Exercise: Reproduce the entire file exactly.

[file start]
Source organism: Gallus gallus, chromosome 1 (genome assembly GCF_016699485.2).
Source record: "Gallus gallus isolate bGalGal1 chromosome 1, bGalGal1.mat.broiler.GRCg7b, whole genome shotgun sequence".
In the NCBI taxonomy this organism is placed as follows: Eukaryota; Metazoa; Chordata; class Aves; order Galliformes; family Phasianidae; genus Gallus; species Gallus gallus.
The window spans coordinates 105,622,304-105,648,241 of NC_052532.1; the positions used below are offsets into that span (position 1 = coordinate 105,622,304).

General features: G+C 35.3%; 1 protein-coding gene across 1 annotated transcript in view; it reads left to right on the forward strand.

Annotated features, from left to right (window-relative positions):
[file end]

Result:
Source organism: Gallus gallus, chromosome 1 (genome assembly GCF_016699485.2).
Source record: "Gallus gallus isolate bGalGal1 chromosome 1, bGalGal1.mat.broiler.GRCg7b, whole genome shotgun sequence".
In the NCBI taxonomy this organism is placed as follows: Eukaryota; Metazoa; Chordata; class Aves; order Galliformes; family Phasianidae; genus Gallus; species Gallus gallus.
The window spans coordinates 105,622,304-105,648,241 of NC_052532.1; the positions used below are offsets into that span (position 1 = coordinate 105,622,304).

General features: G+C 35.3%; 1 protein-coding gene across 1 annotated transcript in view; it reads left to right on the forward strand.

Annotated features, from left to right (window-relative positions):